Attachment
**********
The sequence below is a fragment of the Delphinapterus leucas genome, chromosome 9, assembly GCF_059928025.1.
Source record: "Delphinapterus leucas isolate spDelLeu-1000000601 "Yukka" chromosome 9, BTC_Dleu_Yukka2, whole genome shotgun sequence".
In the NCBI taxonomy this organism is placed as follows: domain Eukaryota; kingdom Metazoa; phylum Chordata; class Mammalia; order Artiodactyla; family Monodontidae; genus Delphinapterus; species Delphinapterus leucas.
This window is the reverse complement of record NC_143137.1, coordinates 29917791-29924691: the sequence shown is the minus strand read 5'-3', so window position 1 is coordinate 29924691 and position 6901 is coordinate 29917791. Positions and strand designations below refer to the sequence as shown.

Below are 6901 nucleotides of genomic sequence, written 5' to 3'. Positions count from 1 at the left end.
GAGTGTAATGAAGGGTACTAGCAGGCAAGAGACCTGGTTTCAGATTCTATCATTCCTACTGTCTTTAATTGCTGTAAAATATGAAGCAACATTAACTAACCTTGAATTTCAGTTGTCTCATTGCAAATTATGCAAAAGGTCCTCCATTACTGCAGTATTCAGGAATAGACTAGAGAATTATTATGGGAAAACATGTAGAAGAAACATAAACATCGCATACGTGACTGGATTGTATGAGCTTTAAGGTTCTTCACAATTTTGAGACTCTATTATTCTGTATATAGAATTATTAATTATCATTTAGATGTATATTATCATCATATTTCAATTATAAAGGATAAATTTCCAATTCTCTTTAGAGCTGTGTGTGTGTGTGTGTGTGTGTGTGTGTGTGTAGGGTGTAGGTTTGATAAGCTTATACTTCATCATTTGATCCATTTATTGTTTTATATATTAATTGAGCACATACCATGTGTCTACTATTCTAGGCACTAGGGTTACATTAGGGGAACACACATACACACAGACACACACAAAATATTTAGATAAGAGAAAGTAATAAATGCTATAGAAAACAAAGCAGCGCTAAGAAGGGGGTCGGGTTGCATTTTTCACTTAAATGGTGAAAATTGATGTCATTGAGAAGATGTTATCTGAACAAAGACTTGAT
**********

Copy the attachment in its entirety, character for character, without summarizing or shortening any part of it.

The sequence below is a fragment of the Delphinapterus leucas genome, chromosome 9, assembly GCF_059928025.1.
Source record: "Delphinapterus leucas isolate spDelLeu-1000000601 "Yukka" chromosome 9, BTC_Dleu_Yukka2, whole genome shotgun sequence".
In the NCBI taxonomy this organism is placed as follows: domain Eukaryota; kingdom Metazoa; phylum Chordata; class Mammalia; order Artiodactyla; family Monodontidae; genus Delphinapterus; species Delphinapterus leucas.
This window is the reverse complement of record NC_143137.1, coordinates 29917791-29924691: the sequence shown is the minus strand read 5'-3', so window position 1 is coordinate 29924691 and position 6901 is coordinate 29917791. Positions and strand designations below refer to the sequence as shown.

Below are 6901 nucleotides of genomic sequence, written 5' to 3'. Positions count from 1 at the left end.
GAGTGTAATGAAGGGTACTAGCAGGCAAGAGACCTGGTTTCAGATTCTATCATTCCTACTGTCTTTAATTGCTGTAAAATATGAAGCAACATTAACTAACCTTGAATTTCAGTTGTCTCATTGCAAATTATGCAAAAGGTCCTCCATTACTGCAGTATTCAGGAATAGACTAGAGAATTATTATGGGAAAACATGTAGAAGAAACATAAACATCGCATACGTGACTGGATTGTATGAGCTTTAAGGTTCTTCACAATTTTGAGACTCTATTATTCTGTATATAGAATTATTAATTATCATTTAGATGTATATTATCATCATATTTCAATTATAAAGGATAAATTTCCAATTCTCTTTAGAGCTGTGTGTGTGTGTGTGTGTGTGTGTGTGTGTGTAGGGTGTAGGTTTGATAAGCTTATACTTCATCATTTGATCCATTTATTGTTTTATATATTAATTGAGCACATACCATGTGTCTACTATTCTAGGCACTAGGGTTACATTAGGGGAACACACATACACACAGACACACACAAAATATTTAGATAAGAGAAAGTAATAAATGCTATAGAAAACAAAGCAGCGCTAAGAAGGGGGTCGGGTTGCATTTTTCACTTAAATGGTGAAAATTGATGTCATTGAGAAGATGTTATCTGAACAAAGACTTGAT